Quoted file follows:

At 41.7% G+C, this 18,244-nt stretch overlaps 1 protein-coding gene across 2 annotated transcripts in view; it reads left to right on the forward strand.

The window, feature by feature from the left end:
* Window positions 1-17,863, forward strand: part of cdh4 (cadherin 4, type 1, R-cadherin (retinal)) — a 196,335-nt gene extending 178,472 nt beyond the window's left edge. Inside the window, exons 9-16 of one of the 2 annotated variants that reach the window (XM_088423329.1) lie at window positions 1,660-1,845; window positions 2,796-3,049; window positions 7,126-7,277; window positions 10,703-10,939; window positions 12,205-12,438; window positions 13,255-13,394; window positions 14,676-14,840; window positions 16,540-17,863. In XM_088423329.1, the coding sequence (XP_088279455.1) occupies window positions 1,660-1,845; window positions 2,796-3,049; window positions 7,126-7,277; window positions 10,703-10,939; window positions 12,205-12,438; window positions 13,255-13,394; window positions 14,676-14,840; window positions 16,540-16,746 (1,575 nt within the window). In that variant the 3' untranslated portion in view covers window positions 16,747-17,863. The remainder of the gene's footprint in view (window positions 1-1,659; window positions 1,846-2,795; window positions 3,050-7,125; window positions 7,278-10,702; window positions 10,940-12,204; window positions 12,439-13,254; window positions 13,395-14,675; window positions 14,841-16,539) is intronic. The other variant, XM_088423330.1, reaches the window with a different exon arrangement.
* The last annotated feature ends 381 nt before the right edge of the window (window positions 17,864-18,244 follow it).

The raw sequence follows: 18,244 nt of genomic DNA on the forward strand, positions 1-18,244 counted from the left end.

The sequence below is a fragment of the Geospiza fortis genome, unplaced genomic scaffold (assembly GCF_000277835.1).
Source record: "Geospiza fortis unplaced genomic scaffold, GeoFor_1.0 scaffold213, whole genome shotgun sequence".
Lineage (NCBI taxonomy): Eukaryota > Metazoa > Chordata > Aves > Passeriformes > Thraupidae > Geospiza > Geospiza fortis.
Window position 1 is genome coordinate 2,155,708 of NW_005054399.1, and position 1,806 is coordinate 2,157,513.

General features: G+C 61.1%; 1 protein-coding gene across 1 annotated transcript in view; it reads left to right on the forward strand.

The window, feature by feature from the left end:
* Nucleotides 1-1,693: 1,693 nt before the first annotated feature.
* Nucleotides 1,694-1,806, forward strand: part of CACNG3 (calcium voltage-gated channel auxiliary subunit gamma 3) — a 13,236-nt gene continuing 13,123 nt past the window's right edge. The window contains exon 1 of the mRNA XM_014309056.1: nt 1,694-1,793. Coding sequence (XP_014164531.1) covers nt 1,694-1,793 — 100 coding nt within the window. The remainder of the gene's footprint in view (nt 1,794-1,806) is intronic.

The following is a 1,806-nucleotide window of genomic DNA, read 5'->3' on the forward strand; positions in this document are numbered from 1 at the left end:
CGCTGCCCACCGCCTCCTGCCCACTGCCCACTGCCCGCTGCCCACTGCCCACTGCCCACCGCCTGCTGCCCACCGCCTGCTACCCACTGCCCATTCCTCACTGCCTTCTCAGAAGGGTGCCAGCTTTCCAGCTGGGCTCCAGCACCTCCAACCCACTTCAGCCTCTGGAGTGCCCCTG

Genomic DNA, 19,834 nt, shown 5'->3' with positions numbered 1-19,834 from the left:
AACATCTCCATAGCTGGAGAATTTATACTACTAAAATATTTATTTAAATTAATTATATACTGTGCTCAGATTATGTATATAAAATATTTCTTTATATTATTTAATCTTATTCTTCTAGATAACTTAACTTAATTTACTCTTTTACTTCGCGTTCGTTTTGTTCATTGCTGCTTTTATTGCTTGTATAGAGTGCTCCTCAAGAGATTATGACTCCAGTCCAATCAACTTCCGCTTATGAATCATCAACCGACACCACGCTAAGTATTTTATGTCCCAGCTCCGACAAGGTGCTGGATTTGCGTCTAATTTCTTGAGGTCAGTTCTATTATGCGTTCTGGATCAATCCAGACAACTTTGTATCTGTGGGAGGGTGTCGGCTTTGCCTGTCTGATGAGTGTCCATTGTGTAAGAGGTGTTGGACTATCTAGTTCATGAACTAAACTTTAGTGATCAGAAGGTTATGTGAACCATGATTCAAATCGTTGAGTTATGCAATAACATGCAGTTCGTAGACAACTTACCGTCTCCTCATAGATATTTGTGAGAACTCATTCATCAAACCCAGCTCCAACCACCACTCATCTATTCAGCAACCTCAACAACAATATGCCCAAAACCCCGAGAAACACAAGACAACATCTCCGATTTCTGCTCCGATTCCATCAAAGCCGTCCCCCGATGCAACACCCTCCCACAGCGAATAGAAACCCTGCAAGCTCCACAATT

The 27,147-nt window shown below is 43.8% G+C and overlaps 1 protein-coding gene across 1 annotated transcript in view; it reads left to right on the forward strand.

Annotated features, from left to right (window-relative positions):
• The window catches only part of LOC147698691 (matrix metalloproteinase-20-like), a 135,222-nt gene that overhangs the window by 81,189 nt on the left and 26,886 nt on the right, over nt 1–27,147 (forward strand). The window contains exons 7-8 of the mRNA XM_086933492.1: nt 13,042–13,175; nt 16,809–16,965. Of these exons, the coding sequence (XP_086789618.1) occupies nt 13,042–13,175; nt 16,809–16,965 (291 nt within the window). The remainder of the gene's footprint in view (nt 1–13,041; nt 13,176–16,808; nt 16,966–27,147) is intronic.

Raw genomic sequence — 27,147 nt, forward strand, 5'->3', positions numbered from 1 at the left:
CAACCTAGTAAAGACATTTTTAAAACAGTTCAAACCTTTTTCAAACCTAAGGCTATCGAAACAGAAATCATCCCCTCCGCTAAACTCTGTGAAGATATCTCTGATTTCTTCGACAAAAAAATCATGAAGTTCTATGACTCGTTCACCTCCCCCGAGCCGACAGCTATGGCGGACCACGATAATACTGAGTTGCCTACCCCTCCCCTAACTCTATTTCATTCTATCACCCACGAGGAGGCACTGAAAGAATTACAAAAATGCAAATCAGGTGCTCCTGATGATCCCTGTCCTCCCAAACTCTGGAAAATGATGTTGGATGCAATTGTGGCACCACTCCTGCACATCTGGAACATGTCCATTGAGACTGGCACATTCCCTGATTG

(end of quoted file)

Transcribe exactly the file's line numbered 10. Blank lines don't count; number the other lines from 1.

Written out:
General features: G+C 61.1%; 1 protein-coding gene across 1 annotated transcript in view; it reads left to right on the forward strand.